The Doctrine of Discovery is the bedrock of the colonial structure that sits around us. Like all structures – if left alone, the colonial power structure will soon crumble in on itself. It requires acts of restoration and reinforcement in order to sustain itself. Disguising Indigenous truth with colonial fiction is one such act of reinforcement. These colonial fictions look like:
“We were discovered”
“Our colonial experience is historical”
“Our colonial experience was benevolent and non-violent”
“Our colonial experience was invited”
“Our colonial experience has been overall beneficial”
Capitalising on the ‘benefits’ of a platform for us to tell our side of the story belies two facts, one: that we have already been telling this story without them for 250 years, and have generally been vilified, by our colonizers, for doing so. And two: that if the colonizer was generally interested in our side of the story they could have joined us in this practice at any point over the past 250 years rather than vilifying us, or arguing with us. The entire Waitangi Tribunal process is a harrowing experience of us telling our truths about the colonial experience while the Crown continues to deny or minimize it – and that is going on still, today.
Of course it is hoped that the pockets of Indigenous truth that are allowed through these events will result in some social shift towards justice. This does not, however, allow for the bulk of colonial fiction that is being funded through this event. Those colonial fictions will continue to frustrate my children and mokopuna’s struggle for sovereignty in their own land – because the first step to justice is TRUTH. TUIA250 may not be willing to take responsibility for the colonial mistruths they are facilitating around the country, but I can certainly make them accountable through refusing to lend them my brown-ness.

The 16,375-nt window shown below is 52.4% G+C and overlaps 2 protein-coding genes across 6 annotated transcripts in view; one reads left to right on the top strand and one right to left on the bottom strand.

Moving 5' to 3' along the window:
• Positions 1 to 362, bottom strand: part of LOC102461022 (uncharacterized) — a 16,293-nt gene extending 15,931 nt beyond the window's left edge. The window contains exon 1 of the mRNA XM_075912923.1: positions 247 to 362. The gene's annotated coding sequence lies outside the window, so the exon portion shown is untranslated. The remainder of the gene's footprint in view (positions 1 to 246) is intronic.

Most especially – you will not find me anywhere near a welcoming ceremony for the replica of the death ship, Endeavour. To provide welcoming ceremonies for the replica of a ship which killed our people and stole our lands is exactly the kind of endorsement our colonizer requires of us to maintain their false premise of being invited, and welcome, in their role. These kinds of optics are vital for the colonizer – which is why I use the term “brown-ness” because to them it is very much a performative, optical endorsement of their presence and behaviour that they seek – even though within Te Ao Māori these ceremonies, our whakapapa and mana, should mean so much more. This is why it becomes difficult and confusing for whānau and communities who don’t want to welcome the colonizer, but do want to welcome each other, our waka hourua, and our performers, who are walking alongside the colonizer, ushering the colonizer into these opportunities. You see – it is US providing the coloniser with opportunities to tell their story and indeed center it, not the other way around.
Tōku mana Māori, he mana Māori motuhake – a line from the anthem of our tuakana, Te Whānau a Apanui. My mana is a gift of my ancestors, inherited to me by way of whakapapa, genealogy. They have survived 250 years of colonial fictions and oppression. Their marks upon my skin, their name that I carry, their values in my heart, their matauranga in my mind. Regardless of my actual skin colour – everything that the colonizer perceives as my “brown-ness” actually comes from them, it is a sacred part of who I am, my connection to this land and these waters – and that is the most important reason I cannot, and will not, allow it to be used within a systemic legitimisation of colonial crimes.
Nōku tēnei whenua, kei a au te kōrero. Nōku tēnei whenua, ko au te rangatira – Apirana Mahuika
(This is my land, this is my story to tell. This is my land, and I am the authority)